The Ukrainian political settlement should significantly expedite efforts to overcome systemic problems that have accumulated in the area of European security and which ultimately became the main cause of the Ukrainian crisis. So far, we have observed diametrically opposite trends and attempts to formalise new demarcation lines in Europe. Washington is either using the term “front-line states” with reference to our neighbours or saying that Russia has found itself at “NATO’s gates”. As if it is Russia moving towards the West, rather than the other way round, that is, NATO coming right up to Russian borders and deploying a powerful military infrastructure there. US military equipment is everywhere in Europe, and US Navy ships have basically settled in the Black Sea.

The US ABM programme remains a cause for serious concern. Ground-based missile-defence systems will be deployed in Romania this year and in Poland by 2018. More ships with missile-defence systems are being deployed. We perceive all this as part of a global project that is creating risks for Russia’s strategic deterrence forces and upsetting regional security balances. If the global missile-defence programme continues to be implemented without any adjustments, even as talks on the Iranian nuclear programme are making headway (as NATO representatives have already said), then the specific motives for establishing the European missile-defence system will become obvious for everyone. It is already clear that they misled us when they announced the so-called “adaptive” approach for setting up the missile-defence system. According to US President Barack Obama, the entire essence of this approach implied Washington’s readiness to adapt missile-defence plans to the situation on the ground at the talks on the Iranian nuclear programme. Although considerable success has been achieved at these talks, missile-defence plans continue to expand, rather than adapt to the situation.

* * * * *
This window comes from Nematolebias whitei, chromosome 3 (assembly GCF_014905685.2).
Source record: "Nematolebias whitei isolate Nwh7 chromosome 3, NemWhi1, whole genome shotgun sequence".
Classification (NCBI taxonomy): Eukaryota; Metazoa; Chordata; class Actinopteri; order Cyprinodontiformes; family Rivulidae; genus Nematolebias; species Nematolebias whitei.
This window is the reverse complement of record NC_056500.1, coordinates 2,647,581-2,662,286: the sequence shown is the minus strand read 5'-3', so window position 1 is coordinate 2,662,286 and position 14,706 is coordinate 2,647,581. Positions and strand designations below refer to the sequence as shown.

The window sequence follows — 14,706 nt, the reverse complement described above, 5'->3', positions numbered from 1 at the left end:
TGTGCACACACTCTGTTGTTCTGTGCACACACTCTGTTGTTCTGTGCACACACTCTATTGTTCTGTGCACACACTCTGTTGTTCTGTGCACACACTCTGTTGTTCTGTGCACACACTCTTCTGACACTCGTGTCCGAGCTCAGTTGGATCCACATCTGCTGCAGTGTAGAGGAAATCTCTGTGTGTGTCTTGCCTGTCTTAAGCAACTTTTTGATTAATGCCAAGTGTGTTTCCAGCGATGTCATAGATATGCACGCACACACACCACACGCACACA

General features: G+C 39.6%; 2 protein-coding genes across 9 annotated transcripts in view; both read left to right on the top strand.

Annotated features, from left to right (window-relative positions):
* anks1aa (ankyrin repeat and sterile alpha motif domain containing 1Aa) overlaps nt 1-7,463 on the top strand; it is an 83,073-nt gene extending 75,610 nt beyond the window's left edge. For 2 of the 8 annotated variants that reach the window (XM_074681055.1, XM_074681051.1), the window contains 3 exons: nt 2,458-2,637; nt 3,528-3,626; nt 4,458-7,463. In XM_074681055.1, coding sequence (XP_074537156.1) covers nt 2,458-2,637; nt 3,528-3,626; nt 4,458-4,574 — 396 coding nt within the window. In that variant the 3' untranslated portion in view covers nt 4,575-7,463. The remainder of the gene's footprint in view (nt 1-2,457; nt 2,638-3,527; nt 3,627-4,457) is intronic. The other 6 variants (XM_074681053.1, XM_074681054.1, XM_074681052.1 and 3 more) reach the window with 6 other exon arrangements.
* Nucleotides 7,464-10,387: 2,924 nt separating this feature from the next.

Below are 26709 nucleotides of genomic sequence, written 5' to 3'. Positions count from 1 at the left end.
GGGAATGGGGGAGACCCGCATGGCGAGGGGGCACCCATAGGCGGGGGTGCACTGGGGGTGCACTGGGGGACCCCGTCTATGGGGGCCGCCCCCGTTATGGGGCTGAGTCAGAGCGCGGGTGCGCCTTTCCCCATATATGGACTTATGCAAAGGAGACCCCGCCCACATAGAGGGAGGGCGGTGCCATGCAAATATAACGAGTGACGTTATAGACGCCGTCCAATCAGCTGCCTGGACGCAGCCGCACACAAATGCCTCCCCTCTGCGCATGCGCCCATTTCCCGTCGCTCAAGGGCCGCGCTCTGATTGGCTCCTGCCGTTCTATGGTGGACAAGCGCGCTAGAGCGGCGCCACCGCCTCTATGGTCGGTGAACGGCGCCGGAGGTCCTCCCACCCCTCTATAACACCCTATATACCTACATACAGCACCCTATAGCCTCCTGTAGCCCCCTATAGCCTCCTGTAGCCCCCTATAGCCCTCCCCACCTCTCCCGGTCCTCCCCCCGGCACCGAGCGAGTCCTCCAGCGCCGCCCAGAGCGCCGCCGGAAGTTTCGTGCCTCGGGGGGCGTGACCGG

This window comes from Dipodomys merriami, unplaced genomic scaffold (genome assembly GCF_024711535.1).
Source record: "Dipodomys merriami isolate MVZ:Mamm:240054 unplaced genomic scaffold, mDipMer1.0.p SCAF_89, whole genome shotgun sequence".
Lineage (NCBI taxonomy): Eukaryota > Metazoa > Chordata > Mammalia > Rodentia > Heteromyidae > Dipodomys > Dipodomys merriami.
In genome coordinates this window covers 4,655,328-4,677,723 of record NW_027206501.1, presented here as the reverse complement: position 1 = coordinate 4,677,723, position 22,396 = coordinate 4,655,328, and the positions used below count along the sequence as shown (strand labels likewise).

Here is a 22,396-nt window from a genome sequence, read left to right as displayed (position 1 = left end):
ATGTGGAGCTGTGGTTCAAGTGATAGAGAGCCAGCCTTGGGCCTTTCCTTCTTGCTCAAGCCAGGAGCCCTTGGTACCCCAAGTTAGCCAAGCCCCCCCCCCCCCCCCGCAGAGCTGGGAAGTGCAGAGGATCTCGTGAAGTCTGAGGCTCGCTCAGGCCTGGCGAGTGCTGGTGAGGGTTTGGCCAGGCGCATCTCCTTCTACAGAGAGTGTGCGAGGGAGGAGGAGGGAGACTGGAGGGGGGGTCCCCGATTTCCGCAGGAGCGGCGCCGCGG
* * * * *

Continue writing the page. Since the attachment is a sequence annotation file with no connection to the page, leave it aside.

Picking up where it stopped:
Washington tries not to remember Russian proposals for equal cooperation in neutralising missile threats.

It is not our intention to force anyone to cooperate. However, it should be clear that by weakening partnerships among leading states we waste time in countering really serious [threats], not the perceived threats, above all, in the Middle East and North Africa. The sharp escalation of the situation there, the rise in terrorism and extremism, the expansion of the territory controlled by the so-called “Islamic State,” and the mounting interethnic and interreligious conflicts pose a direct threat to international stability and security and, of course, erode the prospects of stable development for nations in this region, which is close to us.